Read Yourself Thin?

Need to lose some pounds before the holidays? Then start reading. Yes, yes, we know you’re already reading this blog (thank you)…but what you really need to start doing, according to a new study, is reading food labels while you shop.

You see, people, and women in particular, who read food labels while they grocery shop weigh, on average, 9 pounds less than people who don’t.

An international team of scientists led by Maria Loureiro, of the University of Santiago de Compostela, in Spain analyzed more than 25,000 observations on health, eating and shopping habits from the U.S. National Health Interview Survey.  Among the data collected were responses about reading nutritional information in supermarkets.

First we analyzed who read the nutritional label when purchasing foods, and then we moved on to the relationship with their weight,” said Loureiro.

The study found big differences between the people who read food labels and those who did not. Interestingly, smokers paid little attention to the nutritional information on foods.

Their lifestyle involves less healthy habits and, as a consequence, it could be the case that they are not so worried about the nutritional content of the food they eat, according to our results,” the researchers suggested.

People who live in cities were the most careful about reading food labels. People with high school and college educations also paid more attention to nutritional labels. Fifty-eight percent of men took the time to read labels, compared with 74% of women. And white women who lived in cities read food labels most often.

On average, women who read the nutritional information have a body-mass index of 1.48 points lower, whereas this difference is just 0.12 points in men,” Loureiro said. “We know that this information can be used as a mechanism to prevent obesity.”

The researchers suggest that campaigns and public policy should be designed to promote the use of nutritional labeling, not just on the foods we buy in stores but also on menus at restaurants and other public establishments.

As someone, who lives the vida low-carb, I for one would fully support this move.  Would you?

Apples, Pears & Risk of Death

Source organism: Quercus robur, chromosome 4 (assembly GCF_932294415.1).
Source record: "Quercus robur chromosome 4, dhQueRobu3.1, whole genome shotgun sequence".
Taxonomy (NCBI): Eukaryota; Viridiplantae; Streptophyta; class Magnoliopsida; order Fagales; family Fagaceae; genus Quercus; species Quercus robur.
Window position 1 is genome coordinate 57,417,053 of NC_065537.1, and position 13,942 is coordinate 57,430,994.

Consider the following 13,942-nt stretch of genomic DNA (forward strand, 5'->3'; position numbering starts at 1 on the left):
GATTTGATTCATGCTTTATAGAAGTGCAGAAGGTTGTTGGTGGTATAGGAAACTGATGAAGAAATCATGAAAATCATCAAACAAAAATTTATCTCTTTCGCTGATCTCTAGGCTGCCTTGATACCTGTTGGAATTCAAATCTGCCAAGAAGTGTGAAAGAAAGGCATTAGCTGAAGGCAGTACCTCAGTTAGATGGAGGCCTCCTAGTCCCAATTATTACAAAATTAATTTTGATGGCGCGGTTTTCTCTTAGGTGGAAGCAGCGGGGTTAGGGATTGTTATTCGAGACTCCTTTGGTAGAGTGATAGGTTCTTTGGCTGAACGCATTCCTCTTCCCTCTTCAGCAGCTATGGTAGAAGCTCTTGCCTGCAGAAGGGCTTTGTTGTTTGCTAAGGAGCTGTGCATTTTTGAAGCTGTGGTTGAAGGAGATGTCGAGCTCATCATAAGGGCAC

Are you an apple or a pear? Could your big belly shorten your life?

Conventional wisdom tells us that the shape of our body and where we store fat can drastically alter our health outlook. For example, apple shapes – people who carry their weight around their middles – have long been thought to have a higher risk for heart disease and type 2 diabetes, when compared to the general population. But recent research suggests that this risk might be overstated and that excess fat anywhere on the body raises disease risk equally.

Body mass index (BMI), the most commonly accepted measure of obesity, has long been criticized because it doesn’t take into account body composition. Because it only uses height and weight, it can classify muscular people as overweight or obese.

So a father-son team of researchers from New York have come up a new tool – the A Body Shape Index (ABSI).

This formula takes into account waist circumference (WC), BMI, and height.

In a study of  more than 14,000 adults, above average ABSIs correlated with a higher risk of premature death — even when adjusted for risk factors like smoking, diabetes, hypertension, and cholesterol. Regardless of age, gender, BMI, and ethnicity, elevated death rates were found for both high and low BMIs and WCs.  This led the researchers to conclude that both measures are inaccurate for predicting premature death risk.

Measuring body dimensions is straightforward compared to other most medical tests, but it’s been challenging to link these with health,” says researcher Nir Krakauer, assistant professor in the department of civil engineering at the City College of New York.

The bottom line of all this?  It’s not just belly fat that can kill you, excess pounds anywhere can have an adverse effect on health.

However, before you throw in the towel or start ordering your coffin, other studies suggest you shouldn’t worry if have a bit of junk in the trunk!  According to new research from Oxford University, fat in the thighs and buttocks might actually help protect you from metabolic disease and a Danish study even found that people with thin thighs have a greater risk of premature death.

What’s your body shape, and how do you feel about it? We look forward to hearing from you.